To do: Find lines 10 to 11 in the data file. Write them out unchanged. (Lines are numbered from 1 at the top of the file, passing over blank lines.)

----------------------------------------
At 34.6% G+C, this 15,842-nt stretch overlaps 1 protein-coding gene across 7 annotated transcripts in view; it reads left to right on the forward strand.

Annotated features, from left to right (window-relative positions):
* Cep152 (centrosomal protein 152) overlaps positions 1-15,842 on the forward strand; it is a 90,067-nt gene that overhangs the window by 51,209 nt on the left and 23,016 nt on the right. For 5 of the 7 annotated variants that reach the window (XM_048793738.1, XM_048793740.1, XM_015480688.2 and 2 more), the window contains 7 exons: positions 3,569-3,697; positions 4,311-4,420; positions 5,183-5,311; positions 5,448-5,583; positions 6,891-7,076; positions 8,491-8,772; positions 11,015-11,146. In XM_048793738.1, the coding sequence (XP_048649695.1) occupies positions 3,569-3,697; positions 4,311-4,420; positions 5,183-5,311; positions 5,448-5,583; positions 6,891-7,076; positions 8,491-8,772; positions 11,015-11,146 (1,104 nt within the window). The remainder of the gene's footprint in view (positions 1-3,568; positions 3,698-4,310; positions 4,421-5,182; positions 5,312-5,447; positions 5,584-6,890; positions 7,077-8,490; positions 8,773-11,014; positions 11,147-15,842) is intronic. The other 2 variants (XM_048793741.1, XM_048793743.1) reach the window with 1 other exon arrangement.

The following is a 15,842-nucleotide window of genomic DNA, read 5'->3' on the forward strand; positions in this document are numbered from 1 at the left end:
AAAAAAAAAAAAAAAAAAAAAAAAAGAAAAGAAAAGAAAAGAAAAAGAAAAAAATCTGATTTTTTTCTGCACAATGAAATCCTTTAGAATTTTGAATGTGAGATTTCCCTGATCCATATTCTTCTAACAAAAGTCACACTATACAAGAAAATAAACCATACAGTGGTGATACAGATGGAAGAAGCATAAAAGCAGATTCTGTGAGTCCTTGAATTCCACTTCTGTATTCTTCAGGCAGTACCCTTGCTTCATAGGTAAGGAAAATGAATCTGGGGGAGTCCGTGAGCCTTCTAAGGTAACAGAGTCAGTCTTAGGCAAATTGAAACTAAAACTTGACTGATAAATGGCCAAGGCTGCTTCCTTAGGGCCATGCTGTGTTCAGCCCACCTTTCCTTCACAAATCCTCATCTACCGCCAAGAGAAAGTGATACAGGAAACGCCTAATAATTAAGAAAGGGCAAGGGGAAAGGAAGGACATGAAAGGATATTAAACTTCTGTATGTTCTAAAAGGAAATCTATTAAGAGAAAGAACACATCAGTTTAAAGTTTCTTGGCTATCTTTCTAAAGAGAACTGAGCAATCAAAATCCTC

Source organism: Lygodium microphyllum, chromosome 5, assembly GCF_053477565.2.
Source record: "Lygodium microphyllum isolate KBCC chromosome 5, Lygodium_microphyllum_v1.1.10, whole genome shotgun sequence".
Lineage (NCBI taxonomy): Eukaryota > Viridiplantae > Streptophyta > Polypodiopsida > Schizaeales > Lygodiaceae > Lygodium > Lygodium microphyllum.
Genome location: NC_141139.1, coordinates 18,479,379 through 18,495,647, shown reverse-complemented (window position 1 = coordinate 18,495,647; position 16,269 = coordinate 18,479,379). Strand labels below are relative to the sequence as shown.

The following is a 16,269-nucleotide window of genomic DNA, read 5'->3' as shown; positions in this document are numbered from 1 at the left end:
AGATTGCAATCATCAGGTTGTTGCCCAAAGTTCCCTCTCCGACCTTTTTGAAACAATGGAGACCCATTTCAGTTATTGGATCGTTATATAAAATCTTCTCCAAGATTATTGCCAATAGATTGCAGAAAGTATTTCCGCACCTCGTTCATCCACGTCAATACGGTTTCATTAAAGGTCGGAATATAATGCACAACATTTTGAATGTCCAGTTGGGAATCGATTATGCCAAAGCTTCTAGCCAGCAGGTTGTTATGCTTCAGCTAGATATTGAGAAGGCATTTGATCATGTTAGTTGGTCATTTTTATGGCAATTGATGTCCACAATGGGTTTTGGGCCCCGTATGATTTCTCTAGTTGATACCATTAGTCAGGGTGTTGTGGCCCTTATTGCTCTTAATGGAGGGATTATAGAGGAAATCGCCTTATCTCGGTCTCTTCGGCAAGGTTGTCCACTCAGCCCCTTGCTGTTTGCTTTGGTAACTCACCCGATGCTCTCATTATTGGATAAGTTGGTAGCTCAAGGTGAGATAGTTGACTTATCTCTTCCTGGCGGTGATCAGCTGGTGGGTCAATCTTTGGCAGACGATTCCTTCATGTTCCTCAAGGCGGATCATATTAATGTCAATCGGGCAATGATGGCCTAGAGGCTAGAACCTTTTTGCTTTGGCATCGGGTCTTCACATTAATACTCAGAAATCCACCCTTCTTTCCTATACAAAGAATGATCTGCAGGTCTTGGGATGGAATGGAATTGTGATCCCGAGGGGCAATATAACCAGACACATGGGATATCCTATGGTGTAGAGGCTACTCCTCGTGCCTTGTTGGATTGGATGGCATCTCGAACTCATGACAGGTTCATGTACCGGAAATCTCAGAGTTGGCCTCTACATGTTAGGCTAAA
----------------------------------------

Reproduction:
The following is a 16,269-nucleotide window of genomic DNA, read 5'->3' as shown; positions in this document are numbered from 1 at the left end:
AGATTGCAATCATCAGGTTGTTGCCCAAAGTTCCCTCTCCGACCTTTTTGAAACAATGGAGACCCATTTCAGTTATTGGATCGTTATATAAAATCTTCTCCAAGATTATTGCCAATAGATTGCAGAAAGTATTTCCGCACCTCGTTCATCCACGTCAATACGGTTTCATTAAAGGTCGGAATATAATGCACAACATTTTGAATGTCCAGTTGGGAATCGATTATGCCAAAGCTTCTAGCCAGCAGGTTGTTATGCTTCAGCTAGATATTGAGAAGGCATTTGATCATGTTAGTTGGTCATTTTTATGGCAATTGATGTCCACAATGGGTTTTGGGCCCCGTATGATTTCTCTAGTTGATACCATTAGTCAGGGTGTTGTGGCCCTTATTGCTCTTAATGGAGGGATTATAGAGGAAATCGCCTTATCTCGGTCTCTTCGGCAAGGTTGTCCACTCAGCCCCTTGCTGTTTGCTTTGGTAACTCACCCGATGCTCTCATTATTGGATAAGTTGGTAGCTCAAGGTGAGATAGTTGACTTATCTCTTCCTGGCGGTGATCAGCTGGTGGGTCAATCTTTGGCAGACGATTCCTTCATGTTCCTCAAGGCGGATCATATTAATGTCAATCGGGCAATGATGGCCTAGAGGCTAGAACCTTTTTGCTTTGGCATCGGGTCTTCACATTAATACTCAGAAATCCACCCTTCTTTCCTATACAAAGAATGATCTGCAGGTCTTGGGATGGAATGGAATTGTGATCCCGAGGGGCAATATAACCAGACACATGGGATATCCTATGGTGTAGAGGCTACTCCTCGTGCCTTGTTGGATTGGATGGCATCTCGAACTCATGACAGGTTCATGTACCGGAAATCTCAGAGTTGGCCTCTACATGTTAGGCTAAA